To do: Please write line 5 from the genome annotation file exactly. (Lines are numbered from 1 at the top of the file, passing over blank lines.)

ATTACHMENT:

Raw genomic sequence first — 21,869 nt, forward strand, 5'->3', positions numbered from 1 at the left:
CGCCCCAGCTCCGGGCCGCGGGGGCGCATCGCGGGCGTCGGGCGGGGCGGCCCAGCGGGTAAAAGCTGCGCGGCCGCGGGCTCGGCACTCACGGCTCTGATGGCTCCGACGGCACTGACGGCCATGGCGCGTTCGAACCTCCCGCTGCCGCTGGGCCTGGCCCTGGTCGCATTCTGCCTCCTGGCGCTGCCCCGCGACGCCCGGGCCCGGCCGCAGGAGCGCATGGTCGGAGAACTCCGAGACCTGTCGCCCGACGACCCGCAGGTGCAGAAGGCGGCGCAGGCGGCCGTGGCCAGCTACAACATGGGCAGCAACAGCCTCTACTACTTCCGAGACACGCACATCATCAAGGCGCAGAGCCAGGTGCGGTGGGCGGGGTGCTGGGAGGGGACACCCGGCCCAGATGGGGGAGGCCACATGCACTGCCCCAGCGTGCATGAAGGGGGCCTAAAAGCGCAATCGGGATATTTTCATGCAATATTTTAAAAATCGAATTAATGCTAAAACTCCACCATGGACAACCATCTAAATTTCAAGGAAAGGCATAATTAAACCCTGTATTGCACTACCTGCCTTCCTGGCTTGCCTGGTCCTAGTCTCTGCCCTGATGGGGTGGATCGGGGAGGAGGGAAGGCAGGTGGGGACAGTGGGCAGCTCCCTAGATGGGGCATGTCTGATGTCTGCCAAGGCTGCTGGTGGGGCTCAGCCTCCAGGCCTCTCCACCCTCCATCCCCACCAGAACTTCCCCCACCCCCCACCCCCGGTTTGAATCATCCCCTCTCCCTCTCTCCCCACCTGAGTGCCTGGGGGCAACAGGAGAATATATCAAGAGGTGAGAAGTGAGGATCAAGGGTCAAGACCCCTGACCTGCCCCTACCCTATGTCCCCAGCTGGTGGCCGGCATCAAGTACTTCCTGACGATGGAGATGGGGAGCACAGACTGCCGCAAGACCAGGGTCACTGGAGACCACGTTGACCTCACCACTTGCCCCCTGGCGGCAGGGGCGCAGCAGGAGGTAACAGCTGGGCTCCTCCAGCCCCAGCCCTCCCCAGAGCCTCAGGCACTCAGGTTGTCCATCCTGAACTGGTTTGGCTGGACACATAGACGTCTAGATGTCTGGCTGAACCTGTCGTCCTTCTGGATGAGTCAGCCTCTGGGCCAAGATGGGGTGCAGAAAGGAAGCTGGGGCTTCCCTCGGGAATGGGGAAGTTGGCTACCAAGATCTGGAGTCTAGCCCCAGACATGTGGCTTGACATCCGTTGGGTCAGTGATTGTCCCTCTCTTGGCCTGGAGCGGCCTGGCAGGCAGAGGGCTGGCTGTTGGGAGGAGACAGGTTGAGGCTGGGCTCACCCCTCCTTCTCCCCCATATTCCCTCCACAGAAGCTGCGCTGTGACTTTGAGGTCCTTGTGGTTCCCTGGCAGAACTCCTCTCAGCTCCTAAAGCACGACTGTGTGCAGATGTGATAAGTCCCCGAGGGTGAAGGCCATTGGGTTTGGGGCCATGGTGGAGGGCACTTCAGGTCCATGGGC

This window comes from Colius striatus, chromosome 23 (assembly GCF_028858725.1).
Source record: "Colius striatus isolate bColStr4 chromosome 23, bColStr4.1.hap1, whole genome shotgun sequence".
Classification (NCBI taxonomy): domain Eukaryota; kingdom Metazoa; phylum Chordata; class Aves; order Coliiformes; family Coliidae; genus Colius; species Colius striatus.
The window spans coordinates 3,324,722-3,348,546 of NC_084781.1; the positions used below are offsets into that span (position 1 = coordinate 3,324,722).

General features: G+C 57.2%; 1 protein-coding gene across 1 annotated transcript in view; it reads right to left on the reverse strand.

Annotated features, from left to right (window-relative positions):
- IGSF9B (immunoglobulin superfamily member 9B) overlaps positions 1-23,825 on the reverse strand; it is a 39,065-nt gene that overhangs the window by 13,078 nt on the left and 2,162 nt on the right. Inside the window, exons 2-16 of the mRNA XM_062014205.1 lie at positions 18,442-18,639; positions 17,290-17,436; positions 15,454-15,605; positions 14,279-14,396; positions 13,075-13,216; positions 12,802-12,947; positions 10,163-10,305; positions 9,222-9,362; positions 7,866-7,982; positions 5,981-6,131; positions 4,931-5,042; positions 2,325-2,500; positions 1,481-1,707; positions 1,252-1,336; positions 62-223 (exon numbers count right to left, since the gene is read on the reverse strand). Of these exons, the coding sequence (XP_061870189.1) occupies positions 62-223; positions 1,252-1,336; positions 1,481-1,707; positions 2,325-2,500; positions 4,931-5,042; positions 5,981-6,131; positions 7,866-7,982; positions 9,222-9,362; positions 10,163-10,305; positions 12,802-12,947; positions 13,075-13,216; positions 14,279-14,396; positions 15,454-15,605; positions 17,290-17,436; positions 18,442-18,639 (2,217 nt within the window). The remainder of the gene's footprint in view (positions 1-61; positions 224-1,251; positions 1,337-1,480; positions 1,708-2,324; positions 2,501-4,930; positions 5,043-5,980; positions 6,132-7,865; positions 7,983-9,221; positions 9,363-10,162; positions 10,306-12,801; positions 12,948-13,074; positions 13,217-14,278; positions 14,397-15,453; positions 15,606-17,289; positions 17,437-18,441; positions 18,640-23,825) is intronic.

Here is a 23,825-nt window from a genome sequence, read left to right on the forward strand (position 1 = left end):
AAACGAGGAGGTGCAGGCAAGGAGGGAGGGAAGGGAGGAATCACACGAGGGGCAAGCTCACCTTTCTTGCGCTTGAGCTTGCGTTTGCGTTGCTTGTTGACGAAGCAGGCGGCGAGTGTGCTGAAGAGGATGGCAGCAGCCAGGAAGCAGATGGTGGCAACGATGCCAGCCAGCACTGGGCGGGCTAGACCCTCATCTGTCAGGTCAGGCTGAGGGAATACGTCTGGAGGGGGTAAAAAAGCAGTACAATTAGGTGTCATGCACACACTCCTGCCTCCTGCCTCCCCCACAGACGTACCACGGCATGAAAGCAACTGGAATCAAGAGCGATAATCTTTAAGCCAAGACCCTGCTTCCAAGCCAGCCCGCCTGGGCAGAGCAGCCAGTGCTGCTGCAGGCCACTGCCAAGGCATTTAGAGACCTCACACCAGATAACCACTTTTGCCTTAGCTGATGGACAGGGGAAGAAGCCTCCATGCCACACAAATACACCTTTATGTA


Classification (NCBI taxonomy): domain Eukaryota; kingdom Metazoa; phylum Chordata; class Aves; order Coliiformes; family Coliidae; genus Colius; species Colius striatus.